In 1961, for the film L’Année dernière à Marienbad (Last Year at Mariënbad), a film that launched a thousand dissertations, and one of the most visually beautiful films ever shot, Gabrielle Chanel designed Delphine Seyrig’s dresses. With the support of French Maison Chanel, a restored version of the film is now being released. In collaboration with Studiocanel, Chanel has helped return this masterpiece to its original glory.
You never seem to be waiting for me, but we kept meeting at every turn of the paths. Behind every bush, at the foot of each statue, near every pond. It is as if it had been only you and I in all that garden.
dir. Alain Resnais, L’Année dernière à Mariënbad (Last Year At Mariënbad)
To celebrate this achievement, the restored version of Last Year at Marienbad will premiere as part of the classic film section at the Venice Film Festival, where the original film was awarded a Golden Lion close to 60 years ago. The digitisation and restoration in 4k were conducted using the original negatives. The colour grading, an essential step, has faithfully restored the beauty of film’s original contrast and images.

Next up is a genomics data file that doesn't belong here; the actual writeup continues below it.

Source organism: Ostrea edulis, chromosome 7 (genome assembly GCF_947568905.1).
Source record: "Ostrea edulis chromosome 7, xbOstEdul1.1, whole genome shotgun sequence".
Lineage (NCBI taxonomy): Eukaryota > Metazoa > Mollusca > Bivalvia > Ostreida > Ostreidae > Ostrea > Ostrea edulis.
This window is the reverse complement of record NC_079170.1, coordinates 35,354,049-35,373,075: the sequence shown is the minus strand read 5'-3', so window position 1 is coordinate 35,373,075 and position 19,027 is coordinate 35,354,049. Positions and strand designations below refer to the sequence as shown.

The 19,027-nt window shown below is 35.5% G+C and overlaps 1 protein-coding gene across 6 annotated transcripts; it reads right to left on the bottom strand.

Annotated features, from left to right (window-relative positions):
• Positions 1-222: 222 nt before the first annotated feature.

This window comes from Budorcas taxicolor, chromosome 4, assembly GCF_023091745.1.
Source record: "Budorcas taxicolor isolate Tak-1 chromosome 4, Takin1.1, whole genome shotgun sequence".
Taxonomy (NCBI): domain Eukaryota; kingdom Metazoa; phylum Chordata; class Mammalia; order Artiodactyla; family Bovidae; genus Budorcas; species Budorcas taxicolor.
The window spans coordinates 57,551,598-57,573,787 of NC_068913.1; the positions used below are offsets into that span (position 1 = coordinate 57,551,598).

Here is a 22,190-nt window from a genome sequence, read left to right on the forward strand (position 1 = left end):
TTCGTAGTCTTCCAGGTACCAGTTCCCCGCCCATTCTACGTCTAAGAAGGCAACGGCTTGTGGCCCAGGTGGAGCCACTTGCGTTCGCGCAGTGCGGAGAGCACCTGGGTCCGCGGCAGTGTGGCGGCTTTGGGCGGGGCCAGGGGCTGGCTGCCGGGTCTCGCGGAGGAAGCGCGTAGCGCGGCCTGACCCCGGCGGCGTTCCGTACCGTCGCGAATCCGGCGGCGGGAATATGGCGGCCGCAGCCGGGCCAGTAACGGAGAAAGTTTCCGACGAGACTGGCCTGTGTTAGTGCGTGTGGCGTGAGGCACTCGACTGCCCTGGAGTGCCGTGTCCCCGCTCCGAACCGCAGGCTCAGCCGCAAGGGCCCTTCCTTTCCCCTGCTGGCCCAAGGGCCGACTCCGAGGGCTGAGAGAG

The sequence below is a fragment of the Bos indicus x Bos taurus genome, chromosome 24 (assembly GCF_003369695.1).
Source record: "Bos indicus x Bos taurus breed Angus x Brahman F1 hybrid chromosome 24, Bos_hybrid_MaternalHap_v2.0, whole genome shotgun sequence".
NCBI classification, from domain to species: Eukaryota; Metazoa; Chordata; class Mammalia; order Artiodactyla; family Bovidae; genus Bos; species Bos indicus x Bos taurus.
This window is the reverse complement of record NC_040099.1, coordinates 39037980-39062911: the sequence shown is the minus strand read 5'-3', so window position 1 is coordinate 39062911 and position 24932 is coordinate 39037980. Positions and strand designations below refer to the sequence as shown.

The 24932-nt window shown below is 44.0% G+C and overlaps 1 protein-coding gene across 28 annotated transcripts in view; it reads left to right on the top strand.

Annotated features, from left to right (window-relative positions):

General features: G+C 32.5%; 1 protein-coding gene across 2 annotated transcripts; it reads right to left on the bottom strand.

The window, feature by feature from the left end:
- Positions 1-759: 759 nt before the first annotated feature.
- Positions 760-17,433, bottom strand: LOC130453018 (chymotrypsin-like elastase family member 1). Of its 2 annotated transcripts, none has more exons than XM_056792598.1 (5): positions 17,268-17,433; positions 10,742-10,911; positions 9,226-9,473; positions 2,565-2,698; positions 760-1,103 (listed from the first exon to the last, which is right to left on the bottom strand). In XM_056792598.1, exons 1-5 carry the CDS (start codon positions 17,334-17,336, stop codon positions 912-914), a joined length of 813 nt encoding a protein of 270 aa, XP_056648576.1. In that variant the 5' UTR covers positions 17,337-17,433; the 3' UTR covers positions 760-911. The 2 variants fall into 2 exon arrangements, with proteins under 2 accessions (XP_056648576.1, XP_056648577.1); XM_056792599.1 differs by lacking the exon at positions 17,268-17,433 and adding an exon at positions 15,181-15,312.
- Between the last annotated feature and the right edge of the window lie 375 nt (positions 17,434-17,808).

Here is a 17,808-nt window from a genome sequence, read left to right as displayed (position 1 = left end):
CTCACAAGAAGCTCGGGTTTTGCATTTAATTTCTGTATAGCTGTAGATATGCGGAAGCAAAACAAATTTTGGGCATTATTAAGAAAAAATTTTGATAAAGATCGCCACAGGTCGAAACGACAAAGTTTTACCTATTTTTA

On release, the film’s delicate and elegant photography fascinated the public with its troubling intensity, the loss of temporal reference points, and the characters’ psychological games. The film invites the spectator to follow a train of thought through the corridors of the hotel that represent ‘the labyrinth that is the human brain’, as analysed by film critic Jean-Luc Douin.
Gabrielle Chanel always cultivated a close relationship with the art world. To Alain Resnais, François Truffaut and Luchino Visconti, her avant-gardist fashion represented a modern and forward-thinking world, and they would call upon her to dress their greatest actresses.
Alain Resnais did not want Delphine Seyrig to wear specially created costumes, but rather a wardrobe tethered to everyday life, one that would evoke the allure of 1920s cinema stars, as well as a modern and timeless elegance and Gabrielle Chanel, who was already ruling the fashion world and still setting the trends for the 1960s, was the only one who could achieve this.
Gabrielle ‘Coco’ Chanel
Delphine Seyrig would later explain that she appreciated Chanel because, by blending elegance and comfort, the designer enabled women to feel ‘as comfortable as men’, a subject dear to the actress who would become a fervent feminist in the 1970s.
Alain Resnais would use Delphine Seyrig in his next film as well, another French Cinema classic that initially wasn’t received well, but has grown in regard as time has passed.